Make sure you register with your local GP when you arrive in Panama; you can find clinics online or in the phone book. As mentioned above, pharmacies are widely accessible. You will also find a number of independent pharmacies. In rural areas, these may dispense through clinics or doctor’s surgeries. Another option is to order your medication online. However, you should check with your doctor to see whether anything you require is on the restricted list.
Maternity Care In Panama: What The Options Are And How To Decide On A Birth Plan
If you are intending to give birth in Panama, you will need to make a decision early on regarding whether to use the public or the private sector. In general, the public system is of a good standard in the cities, but it may be less so in more rural areas. The private sector is of an extremely high quality. You should have few problems finding a suitable hospital or clinic in which to have your baby.
How to decide on a birth plan
A birth plan is a list of what you would like to have happen during labour and afterwards. It is written so that your doctor knows what your wishes and expectations are.
- Where do you want to give birth?
- Who do you want to have with you (e.g. your partner)?
- What kind of birth do you want (e.g. vaginal birth or a Caesarian)?
- Do you need any birthing aids?
- Do you want pain relief, and if so, what kind?
- What kind of birthing environment would you prefer?
Consult your obstetrician and your midwife regarding epidurals, which are available in Panamanian hospitals, along with other forms of pain relief.
Giving birth at home is allowed in Panama but is not common. If you want this kind of birth, consult your midwife.
Maternity care in Panama
You should have no difficulty in accessing a high standard of healthcare in Panama’s cities, but note that, as mentioned above, you may experience a lower standard of provision in rural and more remote areas. Waiting times can be lengthy, for instance, and there may be a shortage of appropriately trained medical personnel.
Experts report a large healthcare gap between the wealthy parts of Panama and the poorer regions. The maternal mortality rate for Panama is 70 deaths per 100,000 live births, for example, and this places the country in the top ten in Latin America and the Caribbean for good maternity outcomes. However, in some indigenous areas, the death rate is considerably higher, at 658 deaths. This is comparable with Haiti, which has the highest maternal mortality rate in the Western Hemisphere. The discrepancy is due to poverty, poor diet, very limited medical provision, and overall marginalisation of these communities. This is very unlikely to have an impact on you as an expat, but it is worth considering if you are resident in one of the more remote parts of the country.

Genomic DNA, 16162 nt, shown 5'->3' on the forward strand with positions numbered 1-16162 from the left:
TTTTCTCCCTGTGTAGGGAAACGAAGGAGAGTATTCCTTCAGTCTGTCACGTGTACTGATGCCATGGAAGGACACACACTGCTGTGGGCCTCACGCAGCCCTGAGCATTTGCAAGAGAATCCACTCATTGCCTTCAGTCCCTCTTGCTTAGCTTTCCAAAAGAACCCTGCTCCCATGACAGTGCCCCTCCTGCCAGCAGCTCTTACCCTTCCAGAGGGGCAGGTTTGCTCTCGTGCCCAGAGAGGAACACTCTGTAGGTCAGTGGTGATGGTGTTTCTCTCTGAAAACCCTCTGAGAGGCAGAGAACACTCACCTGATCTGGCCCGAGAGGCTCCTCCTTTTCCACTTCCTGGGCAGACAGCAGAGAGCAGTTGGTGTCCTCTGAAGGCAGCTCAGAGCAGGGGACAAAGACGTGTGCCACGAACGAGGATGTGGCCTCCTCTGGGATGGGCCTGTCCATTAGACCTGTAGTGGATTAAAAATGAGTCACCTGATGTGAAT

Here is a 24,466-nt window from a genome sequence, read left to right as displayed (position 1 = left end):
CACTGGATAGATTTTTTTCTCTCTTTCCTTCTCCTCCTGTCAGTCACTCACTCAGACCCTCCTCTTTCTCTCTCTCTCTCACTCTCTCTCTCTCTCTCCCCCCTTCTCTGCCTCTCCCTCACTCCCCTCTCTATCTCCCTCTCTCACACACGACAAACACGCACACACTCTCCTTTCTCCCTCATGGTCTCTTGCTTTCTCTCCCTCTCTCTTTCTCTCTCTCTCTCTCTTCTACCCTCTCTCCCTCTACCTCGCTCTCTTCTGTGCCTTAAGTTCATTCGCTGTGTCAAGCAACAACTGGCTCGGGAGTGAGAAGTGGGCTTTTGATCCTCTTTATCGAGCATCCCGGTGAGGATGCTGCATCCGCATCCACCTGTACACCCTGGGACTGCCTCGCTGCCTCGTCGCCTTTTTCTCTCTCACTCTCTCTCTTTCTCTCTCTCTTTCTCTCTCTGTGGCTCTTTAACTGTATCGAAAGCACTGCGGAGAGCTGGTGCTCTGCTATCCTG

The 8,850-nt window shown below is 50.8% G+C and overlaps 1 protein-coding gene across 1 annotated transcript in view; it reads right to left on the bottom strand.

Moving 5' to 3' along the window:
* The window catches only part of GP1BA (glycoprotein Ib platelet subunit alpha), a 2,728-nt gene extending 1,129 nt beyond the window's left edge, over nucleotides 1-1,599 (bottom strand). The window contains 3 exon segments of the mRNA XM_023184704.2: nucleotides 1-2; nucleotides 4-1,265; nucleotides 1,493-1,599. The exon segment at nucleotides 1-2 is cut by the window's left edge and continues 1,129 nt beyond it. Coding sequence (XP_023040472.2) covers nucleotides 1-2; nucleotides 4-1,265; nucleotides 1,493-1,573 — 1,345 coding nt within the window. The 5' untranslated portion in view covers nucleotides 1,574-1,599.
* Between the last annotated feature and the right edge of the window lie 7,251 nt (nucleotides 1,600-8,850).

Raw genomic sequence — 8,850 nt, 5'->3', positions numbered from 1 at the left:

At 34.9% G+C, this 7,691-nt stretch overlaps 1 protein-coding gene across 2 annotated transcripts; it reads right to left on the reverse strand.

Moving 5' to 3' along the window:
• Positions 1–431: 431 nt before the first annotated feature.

As an expat mother-to-be, you will want to consider carefully whether to use the public sector or to go private. In either case, it is important to visit the hospital that you have in mind. Do not be afraid to ask questions regarding maternity provision and outcomes.
If you believe that you may be pregnant, your first port of call will be your GP. S/he will arrange the schedule of your prenatal care, which will include:
- Full blood tests
- Cervical smear
- Ultrasound scan
- Rh factor test
You are likely to have checkups every month, but you might have them every two weeks (or even weekly, later on in your pregnancy). In your 28th week, you should be scheduled for a glucose tolerance test (GTT), with more blood tests and a RhoGAM shot if necessary.
Ultrasounds will be conducted at week 12, week 20, and week 32.
You will need to choose a pediatrician, who will attend to you during the delivery. You can also consult a midwife (partera). Note that medical staff are often, but not invariably, bilingual.
Panama City has prenatal classes, but you may not find these in remote areas, which often keep to traditional methods of pregnancy and birth, although a midwife is usually involved.
If you are giving birth in the public sector, you will need to choose your hospital. If you have private insurance, it is possible that your provider will select the hospital for you, and they will need a deposit. Usually, you will be offered a variety of delivery packages.